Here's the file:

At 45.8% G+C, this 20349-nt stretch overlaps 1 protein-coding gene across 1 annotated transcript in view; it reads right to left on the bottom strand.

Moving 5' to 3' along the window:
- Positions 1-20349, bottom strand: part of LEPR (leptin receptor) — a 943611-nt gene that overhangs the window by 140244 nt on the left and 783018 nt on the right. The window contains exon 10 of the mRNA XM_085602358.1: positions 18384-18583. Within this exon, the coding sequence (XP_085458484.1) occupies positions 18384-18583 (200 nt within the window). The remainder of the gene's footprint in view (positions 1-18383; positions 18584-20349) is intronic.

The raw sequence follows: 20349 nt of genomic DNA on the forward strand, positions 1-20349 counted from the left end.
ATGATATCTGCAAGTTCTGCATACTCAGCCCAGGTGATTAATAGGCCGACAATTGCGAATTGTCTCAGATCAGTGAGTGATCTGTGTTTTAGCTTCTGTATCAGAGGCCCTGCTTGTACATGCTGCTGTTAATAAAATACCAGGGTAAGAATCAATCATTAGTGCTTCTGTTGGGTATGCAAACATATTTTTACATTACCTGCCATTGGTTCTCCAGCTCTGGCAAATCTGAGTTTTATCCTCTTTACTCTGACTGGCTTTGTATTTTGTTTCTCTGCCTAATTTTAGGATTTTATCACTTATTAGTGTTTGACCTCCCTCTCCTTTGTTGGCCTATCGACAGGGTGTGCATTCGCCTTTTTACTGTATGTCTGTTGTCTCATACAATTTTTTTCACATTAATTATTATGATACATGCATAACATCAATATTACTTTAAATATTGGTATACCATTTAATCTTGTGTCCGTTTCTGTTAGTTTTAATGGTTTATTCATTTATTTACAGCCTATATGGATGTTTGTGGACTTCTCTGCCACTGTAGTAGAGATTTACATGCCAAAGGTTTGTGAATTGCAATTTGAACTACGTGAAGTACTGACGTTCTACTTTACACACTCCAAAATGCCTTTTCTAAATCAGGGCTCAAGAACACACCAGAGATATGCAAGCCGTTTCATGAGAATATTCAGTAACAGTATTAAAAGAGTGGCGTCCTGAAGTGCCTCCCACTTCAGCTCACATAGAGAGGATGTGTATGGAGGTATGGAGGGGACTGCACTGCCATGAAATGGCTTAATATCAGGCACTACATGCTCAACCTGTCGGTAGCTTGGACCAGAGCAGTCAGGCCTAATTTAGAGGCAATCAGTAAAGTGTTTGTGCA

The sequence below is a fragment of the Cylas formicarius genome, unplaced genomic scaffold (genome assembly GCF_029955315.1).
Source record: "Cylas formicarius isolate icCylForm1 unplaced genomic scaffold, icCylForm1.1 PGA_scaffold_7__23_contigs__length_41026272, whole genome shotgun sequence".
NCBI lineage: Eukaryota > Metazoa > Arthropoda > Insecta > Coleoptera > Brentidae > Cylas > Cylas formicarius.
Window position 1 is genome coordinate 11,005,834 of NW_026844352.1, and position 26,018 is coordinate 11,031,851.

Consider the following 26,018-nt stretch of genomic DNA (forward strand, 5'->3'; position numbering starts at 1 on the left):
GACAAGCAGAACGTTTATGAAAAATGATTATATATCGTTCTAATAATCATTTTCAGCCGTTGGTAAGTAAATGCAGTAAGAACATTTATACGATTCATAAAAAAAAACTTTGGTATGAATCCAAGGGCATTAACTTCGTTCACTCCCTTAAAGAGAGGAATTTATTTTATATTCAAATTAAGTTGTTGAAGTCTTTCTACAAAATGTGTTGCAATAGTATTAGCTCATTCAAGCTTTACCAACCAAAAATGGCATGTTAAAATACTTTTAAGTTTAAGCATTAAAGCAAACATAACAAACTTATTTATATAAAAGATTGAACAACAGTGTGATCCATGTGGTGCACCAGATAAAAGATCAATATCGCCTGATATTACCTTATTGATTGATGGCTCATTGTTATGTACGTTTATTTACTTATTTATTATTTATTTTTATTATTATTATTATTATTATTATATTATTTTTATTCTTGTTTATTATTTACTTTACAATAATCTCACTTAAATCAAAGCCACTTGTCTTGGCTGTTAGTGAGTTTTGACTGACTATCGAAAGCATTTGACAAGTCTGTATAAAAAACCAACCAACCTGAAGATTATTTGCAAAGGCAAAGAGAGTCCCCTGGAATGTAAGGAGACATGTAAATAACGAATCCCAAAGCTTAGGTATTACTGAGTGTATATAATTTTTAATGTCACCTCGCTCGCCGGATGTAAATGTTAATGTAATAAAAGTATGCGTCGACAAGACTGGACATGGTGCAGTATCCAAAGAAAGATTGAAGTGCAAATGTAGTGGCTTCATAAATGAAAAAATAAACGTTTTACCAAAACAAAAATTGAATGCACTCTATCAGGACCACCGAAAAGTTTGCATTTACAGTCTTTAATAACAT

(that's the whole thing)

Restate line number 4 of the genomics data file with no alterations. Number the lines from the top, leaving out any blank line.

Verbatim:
The raw sequence follows: 20349 nt of genomic DNA on the forward strand, positions 1-20349 counted from the left end.